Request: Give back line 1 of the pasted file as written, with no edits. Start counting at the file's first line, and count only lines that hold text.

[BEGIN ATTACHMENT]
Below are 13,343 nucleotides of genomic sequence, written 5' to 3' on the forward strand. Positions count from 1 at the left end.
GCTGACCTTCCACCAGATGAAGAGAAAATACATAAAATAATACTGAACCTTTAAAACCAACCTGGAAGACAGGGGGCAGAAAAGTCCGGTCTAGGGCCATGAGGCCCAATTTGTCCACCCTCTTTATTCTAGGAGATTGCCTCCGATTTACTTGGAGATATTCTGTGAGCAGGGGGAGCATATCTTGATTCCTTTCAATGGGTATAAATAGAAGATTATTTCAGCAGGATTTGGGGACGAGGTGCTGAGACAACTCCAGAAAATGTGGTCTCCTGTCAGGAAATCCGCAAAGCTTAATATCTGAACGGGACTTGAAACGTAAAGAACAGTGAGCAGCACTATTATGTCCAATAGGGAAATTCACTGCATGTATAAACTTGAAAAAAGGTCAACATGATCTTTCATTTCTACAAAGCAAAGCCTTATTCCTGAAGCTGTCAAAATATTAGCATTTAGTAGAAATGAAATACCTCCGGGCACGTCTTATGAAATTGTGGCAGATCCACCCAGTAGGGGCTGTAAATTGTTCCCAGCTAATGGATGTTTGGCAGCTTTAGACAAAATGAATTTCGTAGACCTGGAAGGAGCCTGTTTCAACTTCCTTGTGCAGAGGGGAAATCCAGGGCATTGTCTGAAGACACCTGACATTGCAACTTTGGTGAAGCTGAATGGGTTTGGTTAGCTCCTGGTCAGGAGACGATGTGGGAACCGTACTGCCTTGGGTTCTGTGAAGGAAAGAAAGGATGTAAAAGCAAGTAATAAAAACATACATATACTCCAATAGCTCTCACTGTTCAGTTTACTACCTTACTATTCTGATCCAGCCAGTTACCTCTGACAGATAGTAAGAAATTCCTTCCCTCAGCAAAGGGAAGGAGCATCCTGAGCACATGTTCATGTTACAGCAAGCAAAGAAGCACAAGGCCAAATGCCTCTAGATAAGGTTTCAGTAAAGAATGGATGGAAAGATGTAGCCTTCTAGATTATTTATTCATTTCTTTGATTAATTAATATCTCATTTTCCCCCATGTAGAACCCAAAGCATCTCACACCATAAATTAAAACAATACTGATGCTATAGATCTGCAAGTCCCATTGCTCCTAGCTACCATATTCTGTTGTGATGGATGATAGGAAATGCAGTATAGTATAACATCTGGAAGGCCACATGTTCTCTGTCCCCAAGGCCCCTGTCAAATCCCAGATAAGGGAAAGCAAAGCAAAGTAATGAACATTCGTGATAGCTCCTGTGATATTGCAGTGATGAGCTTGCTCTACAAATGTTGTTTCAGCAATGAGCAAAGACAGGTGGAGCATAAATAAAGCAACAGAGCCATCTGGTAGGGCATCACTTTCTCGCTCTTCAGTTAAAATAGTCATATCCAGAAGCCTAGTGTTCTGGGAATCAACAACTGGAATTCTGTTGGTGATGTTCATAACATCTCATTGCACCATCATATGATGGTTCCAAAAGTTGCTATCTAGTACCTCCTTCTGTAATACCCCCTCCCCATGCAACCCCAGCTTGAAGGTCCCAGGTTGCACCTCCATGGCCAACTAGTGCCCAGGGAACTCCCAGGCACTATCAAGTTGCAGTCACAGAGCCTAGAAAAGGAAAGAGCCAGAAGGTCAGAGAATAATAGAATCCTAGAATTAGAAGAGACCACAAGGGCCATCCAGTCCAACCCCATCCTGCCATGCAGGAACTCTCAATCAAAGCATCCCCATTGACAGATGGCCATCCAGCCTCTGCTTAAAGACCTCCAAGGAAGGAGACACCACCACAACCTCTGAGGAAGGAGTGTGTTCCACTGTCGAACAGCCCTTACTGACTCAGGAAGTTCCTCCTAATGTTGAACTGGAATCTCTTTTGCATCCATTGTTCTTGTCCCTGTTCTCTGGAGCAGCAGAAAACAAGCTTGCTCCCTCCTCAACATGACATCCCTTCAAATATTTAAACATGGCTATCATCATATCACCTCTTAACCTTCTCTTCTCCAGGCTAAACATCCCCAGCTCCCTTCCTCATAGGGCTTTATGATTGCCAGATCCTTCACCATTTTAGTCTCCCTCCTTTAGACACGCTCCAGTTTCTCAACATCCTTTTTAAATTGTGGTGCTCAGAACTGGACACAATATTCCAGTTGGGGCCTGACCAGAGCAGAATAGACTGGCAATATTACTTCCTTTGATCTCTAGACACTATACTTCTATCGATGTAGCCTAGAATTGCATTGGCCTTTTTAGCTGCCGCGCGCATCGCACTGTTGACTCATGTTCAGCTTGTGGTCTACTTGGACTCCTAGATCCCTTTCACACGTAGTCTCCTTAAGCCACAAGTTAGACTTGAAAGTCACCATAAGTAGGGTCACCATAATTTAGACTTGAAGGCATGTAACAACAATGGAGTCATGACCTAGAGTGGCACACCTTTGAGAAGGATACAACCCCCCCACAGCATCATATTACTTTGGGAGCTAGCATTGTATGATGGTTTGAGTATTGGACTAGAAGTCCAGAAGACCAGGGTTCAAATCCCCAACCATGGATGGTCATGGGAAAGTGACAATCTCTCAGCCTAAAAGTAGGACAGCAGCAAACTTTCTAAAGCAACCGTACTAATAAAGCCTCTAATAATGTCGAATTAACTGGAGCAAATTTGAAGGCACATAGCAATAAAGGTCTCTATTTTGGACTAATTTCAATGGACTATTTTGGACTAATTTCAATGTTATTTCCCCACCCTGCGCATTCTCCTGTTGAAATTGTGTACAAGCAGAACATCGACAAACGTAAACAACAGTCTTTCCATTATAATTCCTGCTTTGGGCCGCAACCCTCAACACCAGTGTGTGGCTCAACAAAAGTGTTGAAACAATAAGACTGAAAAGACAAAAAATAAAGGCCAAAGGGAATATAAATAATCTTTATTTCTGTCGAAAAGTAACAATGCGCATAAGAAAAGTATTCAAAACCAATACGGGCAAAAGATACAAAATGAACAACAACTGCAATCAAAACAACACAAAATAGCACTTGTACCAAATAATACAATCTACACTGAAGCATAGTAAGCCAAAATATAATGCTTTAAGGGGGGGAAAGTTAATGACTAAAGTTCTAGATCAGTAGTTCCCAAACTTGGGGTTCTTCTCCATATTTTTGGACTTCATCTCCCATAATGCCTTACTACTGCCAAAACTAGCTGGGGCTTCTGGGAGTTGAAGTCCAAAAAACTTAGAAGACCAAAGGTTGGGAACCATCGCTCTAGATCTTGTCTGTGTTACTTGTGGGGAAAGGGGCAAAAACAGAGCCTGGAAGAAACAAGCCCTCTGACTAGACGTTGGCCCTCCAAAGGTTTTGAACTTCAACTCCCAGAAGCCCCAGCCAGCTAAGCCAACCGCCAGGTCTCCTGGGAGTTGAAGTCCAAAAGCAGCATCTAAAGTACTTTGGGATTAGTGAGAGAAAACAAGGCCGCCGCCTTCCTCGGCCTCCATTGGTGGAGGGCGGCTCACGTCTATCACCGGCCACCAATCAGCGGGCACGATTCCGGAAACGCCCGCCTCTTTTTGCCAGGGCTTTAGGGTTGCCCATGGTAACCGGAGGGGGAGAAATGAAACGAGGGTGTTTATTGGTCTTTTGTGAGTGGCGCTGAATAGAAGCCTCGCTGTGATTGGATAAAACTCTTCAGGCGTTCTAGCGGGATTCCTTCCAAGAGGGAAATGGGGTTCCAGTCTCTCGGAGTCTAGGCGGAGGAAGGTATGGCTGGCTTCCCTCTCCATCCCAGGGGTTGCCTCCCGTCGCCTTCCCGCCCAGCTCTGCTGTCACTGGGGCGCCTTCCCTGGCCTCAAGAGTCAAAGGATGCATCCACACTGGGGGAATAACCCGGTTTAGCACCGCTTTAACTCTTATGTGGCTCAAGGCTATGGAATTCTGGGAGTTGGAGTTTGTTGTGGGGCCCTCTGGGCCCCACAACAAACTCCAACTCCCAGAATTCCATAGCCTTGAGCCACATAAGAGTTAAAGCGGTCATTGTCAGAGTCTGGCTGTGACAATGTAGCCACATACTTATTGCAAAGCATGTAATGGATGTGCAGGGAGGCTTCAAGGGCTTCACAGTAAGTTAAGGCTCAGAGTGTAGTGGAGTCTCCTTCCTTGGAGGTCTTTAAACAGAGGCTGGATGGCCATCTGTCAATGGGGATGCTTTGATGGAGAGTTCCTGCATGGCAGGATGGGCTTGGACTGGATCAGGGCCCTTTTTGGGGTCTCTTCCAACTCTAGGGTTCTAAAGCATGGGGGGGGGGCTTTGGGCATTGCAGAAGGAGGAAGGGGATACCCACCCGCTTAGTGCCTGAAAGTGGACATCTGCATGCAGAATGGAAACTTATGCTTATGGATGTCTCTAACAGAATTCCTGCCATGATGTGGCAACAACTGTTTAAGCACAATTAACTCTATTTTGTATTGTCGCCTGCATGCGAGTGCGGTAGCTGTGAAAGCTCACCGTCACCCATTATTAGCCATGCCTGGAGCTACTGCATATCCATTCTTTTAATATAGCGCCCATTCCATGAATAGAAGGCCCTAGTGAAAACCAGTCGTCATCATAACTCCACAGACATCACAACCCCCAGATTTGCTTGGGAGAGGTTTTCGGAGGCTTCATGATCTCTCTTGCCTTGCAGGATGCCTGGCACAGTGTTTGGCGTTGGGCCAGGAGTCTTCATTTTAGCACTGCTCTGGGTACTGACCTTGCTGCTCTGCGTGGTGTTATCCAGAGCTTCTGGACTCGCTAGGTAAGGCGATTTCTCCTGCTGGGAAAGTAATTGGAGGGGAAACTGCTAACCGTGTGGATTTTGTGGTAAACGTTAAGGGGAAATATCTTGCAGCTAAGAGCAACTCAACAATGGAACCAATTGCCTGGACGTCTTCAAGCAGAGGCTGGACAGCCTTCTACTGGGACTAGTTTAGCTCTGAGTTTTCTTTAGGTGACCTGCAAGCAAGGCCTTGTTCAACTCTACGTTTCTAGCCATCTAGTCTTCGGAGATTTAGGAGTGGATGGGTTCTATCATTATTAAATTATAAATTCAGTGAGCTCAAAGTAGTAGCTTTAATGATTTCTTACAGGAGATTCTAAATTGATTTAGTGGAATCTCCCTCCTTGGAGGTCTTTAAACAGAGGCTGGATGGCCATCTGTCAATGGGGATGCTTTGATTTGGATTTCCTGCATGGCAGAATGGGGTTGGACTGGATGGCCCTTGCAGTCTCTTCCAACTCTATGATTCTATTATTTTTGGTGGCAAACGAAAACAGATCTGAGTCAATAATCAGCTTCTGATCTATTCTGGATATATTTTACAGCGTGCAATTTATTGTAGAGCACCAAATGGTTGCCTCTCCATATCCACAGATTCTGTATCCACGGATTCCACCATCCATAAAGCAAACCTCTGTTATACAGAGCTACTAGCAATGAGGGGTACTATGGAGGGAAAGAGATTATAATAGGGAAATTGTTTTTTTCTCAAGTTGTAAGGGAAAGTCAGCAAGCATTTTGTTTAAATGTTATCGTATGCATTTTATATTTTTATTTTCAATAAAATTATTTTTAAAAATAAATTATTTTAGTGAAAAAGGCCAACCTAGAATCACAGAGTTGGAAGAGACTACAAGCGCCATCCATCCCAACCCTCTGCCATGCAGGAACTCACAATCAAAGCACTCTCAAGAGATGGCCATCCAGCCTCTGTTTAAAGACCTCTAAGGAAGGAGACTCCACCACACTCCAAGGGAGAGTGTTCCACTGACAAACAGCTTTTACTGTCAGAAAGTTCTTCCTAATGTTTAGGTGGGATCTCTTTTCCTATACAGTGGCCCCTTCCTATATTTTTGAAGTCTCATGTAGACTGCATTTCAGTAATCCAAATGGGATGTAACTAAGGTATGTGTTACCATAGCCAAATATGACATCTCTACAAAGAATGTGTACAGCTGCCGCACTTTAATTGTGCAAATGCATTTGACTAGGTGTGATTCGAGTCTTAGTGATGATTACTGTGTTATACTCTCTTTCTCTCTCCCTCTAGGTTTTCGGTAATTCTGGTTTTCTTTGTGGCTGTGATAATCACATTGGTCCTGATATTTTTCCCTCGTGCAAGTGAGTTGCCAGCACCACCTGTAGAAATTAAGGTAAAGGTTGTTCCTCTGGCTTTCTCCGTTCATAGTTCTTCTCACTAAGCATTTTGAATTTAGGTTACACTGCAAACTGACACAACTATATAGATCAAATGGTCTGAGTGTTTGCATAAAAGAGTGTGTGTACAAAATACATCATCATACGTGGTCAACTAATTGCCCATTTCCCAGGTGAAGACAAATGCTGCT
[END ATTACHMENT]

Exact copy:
Below are 13,343 nucleotides of genomic sequence, written 5' to 3' on the forward strand. Positions count from 1 at the left end.